The title of this article is a bit of a misnomer. In Savage Worlds you don’t level in the way that you might be used to in other d20 systems. You take Advancements, and each 4 advancements are organized into a Rank. You start in the Rank of Novice, then move to Seasoned, Veteran, Heroic, and finally Legendary. I kinda think that the names of the ranks really convey the types of adventures and tales that are engaged with by the characters. With Savage Worlds Adventure Edition, the whole system moved to just milestone advancements. So advancements happen when the GM feels it fits with the story. Which has already been my long standing method of leveling. I prefer the players chase the story, not XP.

But with each advance, you as the player can do one of the following with your character:

  • Bump one of your Attributes up one die type per Rank. An important distinction is that this can only happen once per Rank, not once per advancement. 
  • Bump two skills lower than their attached Attribute by one die type. For example; Athletics and Fighting are tied to Agility. I could bump a Fighting and Athletics from a d6 to a d8, if my Agility is a d8.
  • Bump one skill that is equal or higher than the attached Attribute by one die type. Using the above example, for my next advance I would only be able to bump my Fighting to a d10 since my Agility is still a d8.
  • Take a new Edge
  • Remove a Minor Hindrance, or change a Major Hindrance to a Minor one (if there is a Minor available.) You can also save up two advances to remove a Major Hindrance completely if there is no Minor version. Generally it is encouraged that this is done with a strong story component to make sense.

So I wanted to present this as a background to get to my main point. One of the best things about Savage Worlds characters is the sandbox of options for advancement. You can truly create whatever you want for a character. Any path is truly available for your character to take. This is one of the best strengths about Savage Worlds. I mean any path. You can have a master swordsman magic blasting wizard, or commander of the guard that is a great fighter but better at directing the group and allies tactically, or that tinkerer who is a parkour pickpocket on the side. The options are truly endless.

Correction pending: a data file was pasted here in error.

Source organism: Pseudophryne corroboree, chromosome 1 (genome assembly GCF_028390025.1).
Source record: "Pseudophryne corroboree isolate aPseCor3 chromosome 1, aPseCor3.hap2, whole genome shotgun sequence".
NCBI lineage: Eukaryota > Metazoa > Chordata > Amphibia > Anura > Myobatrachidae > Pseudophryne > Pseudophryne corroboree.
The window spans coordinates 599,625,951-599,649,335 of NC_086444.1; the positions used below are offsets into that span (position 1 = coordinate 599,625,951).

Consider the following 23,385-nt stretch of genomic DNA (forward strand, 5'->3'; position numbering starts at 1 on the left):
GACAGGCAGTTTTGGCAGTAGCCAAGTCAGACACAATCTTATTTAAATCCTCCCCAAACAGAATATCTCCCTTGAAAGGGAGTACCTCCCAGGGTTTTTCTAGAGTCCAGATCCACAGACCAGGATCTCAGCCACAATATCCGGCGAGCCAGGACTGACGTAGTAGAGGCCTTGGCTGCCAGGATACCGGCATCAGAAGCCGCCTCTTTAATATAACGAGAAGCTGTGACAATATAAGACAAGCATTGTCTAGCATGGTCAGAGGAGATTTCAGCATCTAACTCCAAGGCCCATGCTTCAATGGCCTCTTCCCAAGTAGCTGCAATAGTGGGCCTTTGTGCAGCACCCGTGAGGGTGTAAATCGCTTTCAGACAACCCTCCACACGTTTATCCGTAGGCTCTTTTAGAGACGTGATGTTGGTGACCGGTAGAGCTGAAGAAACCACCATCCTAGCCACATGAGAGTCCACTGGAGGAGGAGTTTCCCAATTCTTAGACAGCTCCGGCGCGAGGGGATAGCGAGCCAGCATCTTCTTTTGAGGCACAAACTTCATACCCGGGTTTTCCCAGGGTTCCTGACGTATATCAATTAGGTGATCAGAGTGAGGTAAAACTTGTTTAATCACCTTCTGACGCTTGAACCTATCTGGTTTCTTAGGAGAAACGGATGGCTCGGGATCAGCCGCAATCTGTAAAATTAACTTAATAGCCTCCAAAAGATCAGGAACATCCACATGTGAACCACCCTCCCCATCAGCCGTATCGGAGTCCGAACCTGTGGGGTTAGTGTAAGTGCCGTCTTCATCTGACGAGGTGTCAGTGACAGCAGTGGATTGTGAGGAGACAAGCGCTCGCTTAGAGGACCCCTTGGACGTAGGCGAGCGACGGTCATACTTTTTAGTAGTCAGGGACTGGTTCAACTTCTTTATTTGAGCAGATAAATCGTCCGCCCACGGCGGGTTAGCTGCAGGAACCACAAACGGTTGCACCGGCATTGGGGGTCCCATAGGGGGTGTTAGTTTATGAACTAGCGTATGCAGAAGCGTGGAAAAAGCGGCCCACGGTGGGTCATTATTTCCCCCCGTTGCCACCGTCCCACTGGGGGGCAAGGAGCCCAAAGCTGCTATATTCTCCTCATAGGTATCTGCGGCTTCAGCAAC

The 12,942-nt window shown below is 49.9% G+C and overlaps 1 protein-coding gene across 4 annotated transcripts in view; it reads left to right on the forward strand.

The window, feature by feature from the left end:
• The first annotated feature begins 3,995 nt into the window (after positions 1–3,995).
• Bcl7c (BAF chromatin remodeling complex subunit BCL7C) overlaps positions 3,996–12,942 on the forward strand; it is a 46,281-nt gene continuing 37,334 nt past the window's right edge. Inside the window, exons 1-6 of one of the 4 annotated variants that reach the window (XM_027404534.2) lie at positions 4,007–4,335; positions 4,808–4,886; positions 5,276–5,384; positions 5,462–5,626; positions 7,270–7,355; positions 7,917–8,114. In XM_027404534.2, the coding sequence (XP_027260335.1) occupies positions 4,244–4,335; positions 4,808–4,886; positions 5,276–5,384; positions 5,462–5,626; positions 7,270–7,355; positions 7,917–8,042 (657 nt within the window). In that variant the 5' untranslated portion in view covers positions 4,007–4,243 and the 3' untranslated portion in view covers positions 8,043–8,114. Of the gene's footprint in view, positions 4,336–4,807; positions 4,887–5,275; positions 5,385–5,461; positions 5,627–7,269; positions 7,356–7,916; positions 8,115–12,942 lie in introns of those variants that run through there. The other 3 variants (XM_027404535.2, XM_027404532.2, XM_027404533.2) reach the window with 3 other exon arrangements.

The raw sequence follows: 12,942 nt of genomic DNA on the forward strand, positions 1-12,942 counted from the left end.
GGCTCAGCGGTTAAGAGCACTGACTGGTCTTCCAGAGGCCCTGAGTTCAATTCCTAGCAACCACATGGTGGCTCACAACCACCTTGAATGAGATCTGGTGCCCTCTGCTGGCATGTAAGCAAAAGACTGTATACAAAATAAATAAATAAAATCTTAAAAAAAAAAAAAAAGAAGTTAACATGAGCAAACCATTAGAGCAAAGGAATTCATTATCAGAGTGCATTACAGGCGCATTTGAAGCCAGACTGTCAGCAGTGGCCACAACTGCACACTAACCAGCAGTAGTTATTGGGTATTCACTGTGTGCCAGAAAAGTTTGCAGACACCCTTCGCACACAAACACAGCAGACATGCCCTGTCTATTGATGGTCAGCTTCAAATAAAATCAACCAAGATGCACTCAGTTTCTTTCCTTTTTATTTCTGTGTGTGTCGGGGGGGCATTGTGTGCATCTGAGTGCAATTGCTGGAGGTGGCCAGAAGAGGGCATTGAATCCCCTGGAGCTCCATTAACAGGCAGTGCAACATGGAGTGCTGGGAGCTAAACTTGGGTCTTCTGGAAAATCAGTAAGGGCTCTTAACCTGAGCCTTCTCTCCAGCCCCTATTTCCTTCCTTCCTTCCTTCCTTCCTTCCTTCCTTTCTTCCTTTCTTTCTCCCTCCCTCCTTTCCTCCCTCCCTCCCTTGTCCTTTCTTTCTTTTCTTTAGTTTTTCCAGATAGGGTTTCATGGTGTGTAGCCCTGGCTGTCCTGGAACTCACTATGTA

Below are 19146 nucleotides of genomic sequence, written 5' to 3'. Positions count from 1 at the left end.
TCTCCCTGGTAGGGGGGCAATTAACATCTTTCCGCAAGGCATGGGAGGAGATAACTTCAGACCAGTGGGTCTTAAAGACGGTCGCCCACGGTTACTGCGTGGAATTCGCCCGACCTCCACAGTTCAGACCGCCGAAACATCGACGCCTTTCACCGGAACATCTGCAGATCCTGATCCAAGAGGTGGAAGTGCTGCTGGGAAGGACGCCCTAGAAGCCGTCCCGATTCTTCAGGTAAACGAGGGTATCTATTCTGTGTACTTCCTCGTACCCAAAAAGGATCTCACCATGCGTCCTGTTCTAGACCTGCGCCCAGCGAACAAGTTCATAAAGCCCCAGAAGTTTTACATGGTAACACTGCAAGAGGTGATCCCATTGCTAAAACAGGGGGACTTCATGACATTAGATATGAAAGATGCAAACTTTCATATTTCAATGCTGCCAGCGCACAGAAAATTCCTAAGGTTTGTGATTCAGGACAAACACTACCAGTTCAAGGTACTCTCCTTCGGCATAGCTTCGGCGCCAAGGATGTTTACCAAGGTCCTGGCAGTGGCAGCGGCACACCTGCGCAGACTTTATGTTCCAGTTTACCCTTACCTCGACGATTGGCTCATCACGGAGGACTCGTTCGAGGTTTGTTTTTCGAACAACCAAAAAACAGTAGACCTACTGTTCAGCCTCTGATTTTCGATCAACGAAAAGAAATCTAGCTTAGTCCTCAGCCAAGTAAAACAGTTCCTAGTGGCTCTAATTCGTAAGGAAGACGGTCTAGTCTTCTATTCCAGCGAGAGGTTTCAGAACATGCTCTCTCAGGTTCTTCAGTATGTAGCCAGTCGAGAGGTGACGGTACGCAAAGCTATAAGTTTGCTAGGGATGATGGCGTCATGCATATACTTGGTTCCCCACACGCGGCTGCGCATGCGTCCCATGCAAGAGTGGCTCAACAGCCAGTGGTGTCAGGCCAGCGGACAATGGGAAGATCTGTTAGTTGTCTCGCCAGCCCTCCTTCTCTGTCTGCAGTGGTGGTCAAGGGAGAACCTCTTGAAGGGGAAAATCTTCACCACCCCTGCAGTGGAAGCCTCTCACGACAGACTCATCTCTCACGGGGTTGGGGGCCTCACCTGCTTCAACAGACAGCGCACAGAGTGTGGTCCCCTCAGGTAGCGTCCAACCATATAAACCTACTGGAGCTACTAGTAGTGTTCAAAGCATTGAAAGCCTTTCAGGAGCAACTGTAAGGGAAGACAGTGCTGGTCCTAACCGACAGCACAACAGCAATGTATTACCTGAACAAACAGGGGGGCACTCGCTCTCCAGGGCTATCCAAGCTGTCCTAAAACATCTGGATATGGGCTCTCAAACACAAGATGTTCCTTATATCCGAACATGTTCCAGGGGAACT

There is no right or wrong in making you character. There are even multiple paths towards the same direction. I have made a barbarian type character that is a drunken dwarven berserker, one that is a shifting pugilist, to one that is a focused warforged juggernaut killing machine. These were all different takes on the classic berserker that looked nothing like each other, all taking different paths towards the same general goal.

This level of choice and openness, while amazing, creates a problem when advancing. The problem being, there are too many choices.

The main point I want to present is that planning the advancement of your character is hugely important. Whenever I create a character, I definitely start with the concept that I am looking to play for the campaign, then I hop into and plan my character out to 14-16 advances. I don’t go fully up to 20 as not all campaigns go that length, and to leave room for new ideas based on how my character grows and interacts with the campaign. I have NEVER been able to create a character plan that has all the advances that I want to take. 

I have witnessed more than one player stay into a campaign with no plan of where they want to take their character. What happens is that the player generally picks advances that solve the most recent pain point in a campaign. Then towards the end of the campaign the player is not having as much fun as their character doesn’t really do anything well in the way they would have hoped. One of the other things that I have seen happens is that a player suddenly wants a particular edge to deal with a certain pain point, but they do not meet the requirements of the edge because they did not plan to be able to take it. Often when this happens, they will then even abandon trying to get that edge or path in the future through planning further advances. Overall this lack of planning reduces the enjoyment of the campaign by the player in question.

I never see a character plan as a hard path. I will often tweak the path, taking a different advancement as the character grows in personality and develops a role in the party. Or maybe the campaign takes a different direction than I anticipated, and I will tweak my path based on that. It is easier to make tweaks to an existing path than to wander down a path with no direction.